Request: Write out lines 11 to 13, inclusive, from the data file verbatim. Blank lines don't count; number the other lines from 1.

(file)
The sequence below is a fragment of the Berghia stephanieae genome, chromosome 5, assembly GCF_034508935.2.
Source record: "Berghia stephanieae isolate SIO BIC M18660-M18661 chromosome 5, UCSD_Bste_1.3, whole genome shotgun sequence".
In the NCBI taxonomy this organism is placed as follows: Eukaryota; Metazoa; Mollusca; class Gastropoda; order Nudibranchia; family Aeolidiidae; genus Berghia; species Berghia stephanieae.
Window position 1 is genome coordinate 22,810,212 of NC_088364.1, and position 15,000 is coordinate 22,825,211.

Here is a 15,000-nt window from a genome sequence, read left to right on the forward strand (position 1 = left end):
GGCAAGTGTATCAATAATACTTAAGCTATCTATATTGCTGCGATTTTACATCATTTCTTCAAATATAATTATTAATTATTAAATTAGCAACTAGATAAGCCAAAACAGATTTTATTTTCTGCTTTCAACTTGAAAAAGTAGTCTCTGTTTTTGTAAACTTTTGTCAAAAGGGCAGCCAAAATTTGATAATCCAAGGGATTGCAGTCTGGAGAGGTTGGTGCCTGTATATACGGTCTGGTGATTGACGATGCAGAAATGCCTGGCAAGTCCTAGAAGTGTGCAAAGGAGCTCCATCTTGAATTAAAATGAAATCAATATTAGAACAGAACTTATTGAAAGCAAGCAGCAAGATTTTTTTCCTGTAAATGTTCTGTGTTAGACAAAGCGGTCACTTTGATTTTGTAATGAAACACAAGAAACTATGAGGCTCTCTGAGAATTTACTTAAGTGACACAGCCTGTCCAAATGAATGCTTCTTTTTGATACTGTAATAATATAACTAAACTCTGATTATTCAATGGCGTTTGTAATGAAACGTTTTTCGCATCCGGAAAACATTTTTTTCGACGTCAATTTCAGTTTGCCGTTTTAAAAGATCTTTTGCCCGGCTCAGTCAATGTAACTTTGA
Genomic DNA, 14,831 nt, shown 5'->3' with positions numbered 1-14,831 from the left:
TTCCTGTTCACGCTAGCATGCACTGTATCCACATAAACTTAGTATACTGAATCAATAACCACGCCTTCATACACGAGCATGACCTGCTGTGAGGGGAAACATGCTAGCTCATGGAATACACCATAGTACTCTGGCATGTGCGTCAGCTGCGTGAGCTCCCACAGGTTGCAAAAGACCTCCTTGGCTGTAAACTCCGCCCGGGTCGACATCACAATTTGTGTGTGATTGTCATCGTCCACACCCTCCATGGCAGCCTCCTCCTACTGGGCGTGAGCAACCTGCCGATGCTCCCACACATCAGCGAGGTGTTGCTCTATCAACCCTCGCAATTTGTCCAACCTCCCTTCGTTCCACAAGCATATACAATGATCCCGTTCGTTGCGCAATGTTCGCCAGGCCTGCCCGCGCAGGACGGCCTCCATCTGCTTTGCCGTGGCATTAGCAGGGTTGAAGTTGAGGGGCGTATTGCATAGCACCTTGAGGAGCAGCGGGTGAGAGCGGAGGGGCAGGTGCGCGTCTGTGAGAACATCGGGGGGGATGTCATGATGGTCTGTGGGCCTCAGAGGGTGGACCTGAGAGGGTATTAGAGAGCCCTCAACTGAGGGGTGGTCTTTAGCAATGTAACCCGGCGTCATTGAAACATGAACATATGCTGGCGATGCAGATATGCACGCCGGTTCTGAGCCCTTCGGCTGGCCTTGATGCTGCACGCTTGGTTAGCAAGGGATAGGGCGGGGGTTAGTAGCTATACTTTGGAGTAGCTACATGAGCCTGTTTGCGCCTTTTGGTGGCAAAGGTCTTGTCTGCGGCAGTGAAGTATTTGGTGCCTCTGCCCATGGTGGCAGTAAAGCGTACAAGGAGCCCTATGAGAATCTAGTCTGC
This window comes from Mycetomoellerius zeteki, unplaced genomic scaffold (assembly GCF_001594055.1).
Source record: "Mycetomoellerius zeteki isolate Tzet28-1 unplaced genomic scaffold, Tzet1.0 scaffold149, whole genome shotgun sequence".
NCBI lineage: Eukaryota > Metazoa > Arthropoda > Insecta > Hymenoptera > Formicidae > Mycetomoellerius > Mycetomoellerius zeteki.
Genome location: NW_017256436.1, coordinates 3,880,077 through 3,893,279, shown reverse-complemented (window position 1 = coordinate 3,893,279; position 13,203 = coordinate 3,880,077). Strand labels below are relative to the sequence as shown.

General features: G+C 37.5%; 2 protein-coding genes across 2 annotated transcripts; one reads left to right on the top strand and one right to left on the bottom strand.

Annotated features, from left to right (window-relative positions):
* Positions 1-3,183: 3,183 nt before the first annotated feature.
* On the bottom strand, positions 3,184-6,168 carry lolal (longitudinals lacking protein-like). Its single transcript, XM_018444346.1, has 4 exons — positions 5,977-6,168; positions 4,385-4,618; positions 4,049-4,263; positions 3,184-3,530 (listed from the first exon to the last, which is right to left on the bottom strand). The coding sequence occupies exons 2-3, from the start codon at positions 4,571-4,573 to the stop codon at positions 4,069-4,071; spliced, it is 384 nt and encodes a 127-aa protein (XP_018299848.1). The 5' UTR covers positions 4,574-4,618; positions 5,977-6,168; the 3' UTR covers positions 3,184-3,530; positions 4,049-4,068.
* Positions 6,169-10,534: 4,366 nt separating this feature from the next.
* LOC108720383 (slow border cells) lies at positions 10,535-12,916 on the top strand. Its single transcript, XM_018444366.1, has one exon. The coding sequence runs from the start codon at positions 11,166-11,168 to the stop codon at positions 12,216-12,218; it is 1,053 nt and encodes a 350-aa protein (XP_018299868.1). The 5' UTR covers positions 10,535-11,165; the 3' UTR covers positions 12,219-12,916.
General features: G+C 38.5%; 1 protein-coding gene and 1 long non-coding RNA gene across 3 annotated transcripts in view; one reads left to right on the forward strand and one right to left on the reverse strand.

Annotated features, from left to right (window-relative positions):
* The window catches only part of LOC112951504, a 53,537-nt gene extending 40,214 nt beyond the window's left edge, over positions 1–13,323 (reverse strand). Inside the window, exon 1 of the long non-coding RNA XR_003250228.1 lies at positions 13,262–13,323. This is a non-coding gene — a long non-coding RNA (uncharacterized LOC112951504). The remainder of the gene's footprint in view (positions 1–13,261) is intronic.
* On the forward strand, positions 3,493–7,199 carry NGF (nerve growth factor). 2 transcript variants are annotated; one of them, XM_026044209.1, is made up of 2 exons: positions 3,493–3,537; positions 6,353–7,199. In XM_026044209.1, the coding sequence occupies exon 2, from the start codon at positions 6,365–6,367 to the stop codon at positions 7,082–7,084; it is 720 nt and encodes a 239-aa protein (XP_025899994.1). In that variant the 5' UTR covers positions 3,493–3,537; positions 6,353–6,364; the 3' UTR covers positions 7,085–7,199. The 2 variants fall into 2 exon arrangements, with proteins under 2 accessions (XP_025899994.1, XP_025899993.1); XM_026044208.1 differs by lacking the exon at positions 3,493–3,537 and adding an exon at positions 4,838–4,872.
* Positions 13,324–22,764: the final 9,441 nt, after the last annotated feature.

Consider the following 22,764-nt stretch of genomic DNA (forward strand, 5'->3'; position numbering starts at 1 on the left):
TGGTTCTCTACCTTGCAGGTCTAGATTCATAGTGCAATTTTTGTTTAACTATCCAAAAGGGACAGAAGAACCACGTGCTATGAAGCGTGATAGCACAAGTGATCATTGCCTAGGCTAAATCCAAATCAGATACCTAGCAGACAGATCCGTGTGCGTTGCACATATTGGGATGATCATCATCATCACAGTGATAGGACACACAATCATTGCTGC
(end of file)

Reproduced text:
NCBI lineage: Eukaryota > Metazoa > Arthropoda > Insecta > Hymenoptera > Formicidae > Mycetomoellerius > Mycetomoellerius zeteki.
Genome location: NW_017256436.1, coordinates 3,880,077 through 3,893,279, shown reverse-complemented (window position 1 = coordinate 3,893,279; position 13,203 = coordinate 3,880,077). Strand labels below are relative to the sequence as shown.

General features: G+C 37.5%; 2 protein-coding genes across 2 annotated transcripts; one reads left to right on the top strand and one right to left on the bottom strand.